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Review: OnePlus 6T

Hardware Software Wrap-Up Comments  

Lock Screen

OnePlus has a respectable Ambient Display. It briefly wakes the screen with simple badge-style notifications when messages or emails arrive. The notifications are small white icons on a black background and can be hard to see outdoors. The screen is on for a couple of seconds before it blinks off again. You can choose to leave the Ambient Display on at all times, or set it so that a quick double tap turns it on.

OnePlus' lock screen includes the time, date, and list of notifications. It's basically the standard Android lock screen experience. The lock screen also includes shortcuts to voice search and the camera. You can't change these shortcuts.

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Security Options  

The biggest hardware update to the 6T is the fingerprint reader. OnePlus adopted new technology that puts the fingerprint reader under the display glass. The idea is to free the design from dedicated physical space for a fingerprint reader. I'm not sold on OnePlus' implementation.

Setting up the on-display reader is just like any other. The software walks you through the steps of recording your print(s). Once enabled, a new graphic appears on the lock screen close to the bottom of the display so you know where to press your thumb. It works, but it's slow. You need to consciously press and hold your finger for at least 1 second for it to recognize the print and unlock the phone. It's not as quick as the dedicated fingerprint reader on the OnePlus 6, which was near instantaneous. You can use your print to lock apps and files, and to approve purchases.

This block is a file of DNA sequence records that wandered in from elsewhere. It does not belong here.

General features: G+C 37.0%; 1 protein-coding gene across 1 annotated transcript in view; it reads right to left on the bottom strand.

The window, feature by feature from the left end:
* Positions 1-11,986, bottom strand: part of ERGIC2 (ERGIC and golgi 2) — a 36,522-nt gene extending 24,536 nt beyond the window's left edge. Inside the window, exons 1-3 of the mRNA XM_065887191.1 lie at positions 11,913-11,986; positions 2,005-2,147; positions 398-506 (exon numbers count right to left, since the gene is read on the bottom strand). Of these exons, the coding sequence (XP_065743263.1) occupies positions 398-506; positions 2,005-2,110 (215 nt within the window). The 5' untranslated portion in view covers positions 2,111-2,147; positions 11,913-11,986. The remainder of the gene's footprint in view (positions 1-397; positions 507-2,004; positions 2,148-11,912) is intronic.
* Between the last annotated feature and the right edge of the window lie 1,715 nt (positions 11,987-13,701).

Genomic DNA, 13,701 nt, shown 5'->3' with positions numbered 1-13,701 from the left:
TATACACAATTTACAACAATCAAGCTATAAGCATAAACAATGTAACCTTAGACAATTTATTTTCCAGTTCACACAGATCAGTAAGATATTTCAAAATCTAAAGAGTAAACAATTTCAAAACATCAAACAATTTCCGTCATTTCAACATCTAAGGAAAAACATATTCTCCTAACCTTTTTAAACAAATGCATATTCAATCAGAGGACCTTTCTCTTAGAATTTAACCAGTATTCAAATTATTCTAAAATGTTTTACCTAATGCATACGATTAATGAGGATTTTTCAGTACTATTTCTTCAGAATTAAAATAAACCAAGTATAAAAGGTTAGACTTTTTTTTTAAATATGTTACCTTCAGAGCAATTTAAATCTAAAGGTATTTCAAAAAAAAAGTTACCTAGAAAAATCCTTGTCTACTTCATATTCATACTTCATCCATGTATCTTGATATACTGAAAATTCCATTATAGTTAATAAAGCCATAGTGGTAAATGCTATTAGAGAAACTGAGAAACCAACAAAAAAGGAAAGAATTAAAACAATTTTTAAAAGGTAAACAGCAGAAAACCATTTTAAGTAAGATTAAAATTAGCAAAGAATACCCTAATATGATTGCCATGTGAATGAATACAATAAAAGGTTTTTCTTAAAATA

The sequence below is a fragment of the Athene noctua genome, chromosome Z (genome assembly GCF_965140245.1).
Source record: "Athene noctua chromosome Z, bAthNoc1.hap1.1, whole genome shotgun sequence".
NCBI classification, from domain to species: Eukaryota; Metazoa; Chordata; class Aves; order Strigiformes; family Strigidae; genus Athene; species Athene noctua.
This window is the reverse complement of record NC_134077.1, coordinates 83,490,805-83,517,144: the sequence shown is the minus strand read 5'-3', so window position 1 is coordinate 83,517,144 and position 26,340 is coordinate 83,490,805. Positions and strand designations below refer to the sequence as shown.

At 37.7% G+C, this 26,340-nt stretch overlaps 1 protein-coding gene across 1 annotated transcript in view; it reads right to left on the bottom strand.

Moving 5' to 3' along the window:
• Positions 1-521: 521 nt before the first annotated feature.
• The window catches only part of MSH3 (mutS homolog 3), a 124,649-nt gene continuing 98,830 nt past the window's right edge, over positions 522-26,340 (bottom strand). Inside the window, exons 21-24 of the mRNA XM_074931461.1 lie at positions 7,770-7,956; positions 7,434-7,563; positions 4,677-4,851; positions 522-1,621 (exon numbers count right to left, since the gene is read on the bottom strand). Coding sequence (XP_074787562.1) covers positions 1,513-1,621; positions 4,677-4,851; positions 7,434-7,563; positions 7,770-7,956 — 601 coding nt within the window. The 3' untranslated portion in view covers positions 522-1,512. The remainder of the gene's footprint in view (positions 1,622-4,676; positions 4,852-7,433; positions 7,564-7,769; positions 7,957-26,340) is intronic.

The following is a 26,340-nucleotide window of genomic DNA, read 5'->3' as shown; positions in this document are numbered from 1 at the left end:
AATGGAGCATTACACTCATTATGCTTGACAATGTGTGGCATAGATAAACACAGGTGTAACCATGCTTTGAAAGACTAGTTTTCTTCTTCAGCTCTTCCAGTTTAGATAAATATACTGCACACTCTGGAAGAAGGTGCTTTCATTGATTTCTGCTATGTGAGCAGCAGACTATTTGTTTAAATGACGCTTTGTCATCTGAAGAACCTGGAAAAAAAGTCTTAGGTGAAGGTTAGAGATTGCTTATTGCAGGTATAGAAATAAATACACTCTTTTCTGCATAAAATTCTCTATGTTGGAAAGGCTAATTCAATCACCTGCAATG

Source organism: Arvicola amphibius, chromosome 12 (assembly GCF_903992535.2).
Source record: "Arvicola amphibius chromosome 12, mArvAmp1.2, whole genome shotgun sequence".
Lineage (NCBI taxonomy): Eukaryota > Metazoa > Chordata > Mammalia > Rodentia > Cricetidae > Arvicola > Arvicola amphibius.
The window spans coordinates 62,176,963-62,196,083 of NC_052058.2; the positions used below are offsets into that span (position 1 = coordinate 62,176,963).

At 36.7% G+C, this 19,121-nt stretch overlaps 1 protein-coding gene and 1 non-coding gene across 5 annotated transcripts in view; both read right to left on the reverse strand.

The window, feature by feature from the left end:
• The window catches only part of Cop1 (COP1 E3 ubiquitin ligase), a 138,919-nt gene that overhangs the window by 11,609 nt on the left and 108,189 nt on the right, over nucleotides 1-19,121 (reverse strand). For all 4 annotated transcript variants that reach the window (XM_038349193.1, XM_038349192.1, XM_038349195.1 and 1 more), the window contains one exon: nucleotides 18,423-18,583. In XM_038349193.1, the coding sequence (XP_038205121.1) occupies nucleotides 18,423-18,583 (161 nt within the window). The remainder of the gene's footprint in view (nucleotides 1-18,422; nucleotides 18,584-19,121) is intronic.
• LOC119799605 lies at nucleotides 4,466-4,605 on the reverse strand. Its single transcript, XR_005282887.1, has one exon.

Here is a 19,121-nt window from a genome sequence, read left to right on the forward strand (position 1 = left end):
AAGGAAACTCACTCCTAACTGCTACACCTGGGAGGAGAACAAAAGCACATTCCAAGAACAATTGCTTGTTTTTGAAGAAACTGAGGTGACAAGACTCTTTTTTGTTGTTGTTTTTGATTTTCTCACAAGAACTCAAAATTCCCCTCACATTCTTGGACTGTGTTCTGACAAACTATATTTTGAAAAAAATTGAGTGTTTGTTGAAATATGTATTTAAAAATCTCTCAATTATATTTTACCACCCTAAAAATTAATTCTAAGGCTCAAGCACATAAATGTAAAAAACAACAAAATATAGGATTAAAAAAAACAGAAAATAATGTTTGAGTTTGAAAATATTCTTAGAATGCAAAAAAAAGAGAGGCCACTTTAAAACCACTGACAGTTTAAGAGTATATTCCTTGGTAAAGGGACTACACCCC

Fingerprint Reader  

The OnePlus 6T carries over the face unlock tool from the 6. You'll need to spend a minute recording your face up close, twice. Once the software is set, the phone will automatically unlock if it recognizes your mug as you lift the phone up. It's much faster and more consistent than the in-display fingerprint reader. OnePlus warns, however, that face unlock is not as secure as a fingerprint or pin/password.

Face Unlock  

Menus

OnePlus' OxygenOS 9 is a modestly skinned version of Android 9 Pie. Thankfully, it makes some much-needed improvements to UI navigation when compared to the source code from Google.

Android 9 introduced an entirely swipe-based navigation system. It has one major crutch: it takes two swipes, or an awkward and uncomfortable long swipe, to get to the app drawer. OxygenOS is a bit more refined.

Home Screens  

Much like the UI on Samsung's Galaxy phones, swiping up from the middle of the home screen opens the app drawer, and swiping down opens the Quick Settings / notification shade. When in an app, swipe up from the bottom edge to go back to the home screen, or swipe up from the bottom right (or left) corner to go back one screen. This last gesture takes some time to learn, and if you're in a hurry it's easy to accidentally go to the home screen when you meant to jump back a page.

Nav Settings  

The rest of the home screen experience is fairly typical. The app drawer, quick settings shade, and settings menu all behave like they do on most other Android phones.

Settings  

OnePlus reserves the left-most home screen for its Shelf, which is a customizable space where OnePlus will highlight often-accessed apps, actions, people, and information. By default, it shows the local weather, a shortcut for writing a note, and several app suggestions. You can turn it off if you want, but you cannot replace it with your Google Feed. This bugs me.

OnePlus continues to offer a bevy of useful features that other phone makers should consider. For example: a system-wide dark theme, control over the status bar/notch, multi-finger gestures for certain shortcuts, and so on. OnePlus has made these options easy to find in the settings menu, easy to turn on, and easy to understand.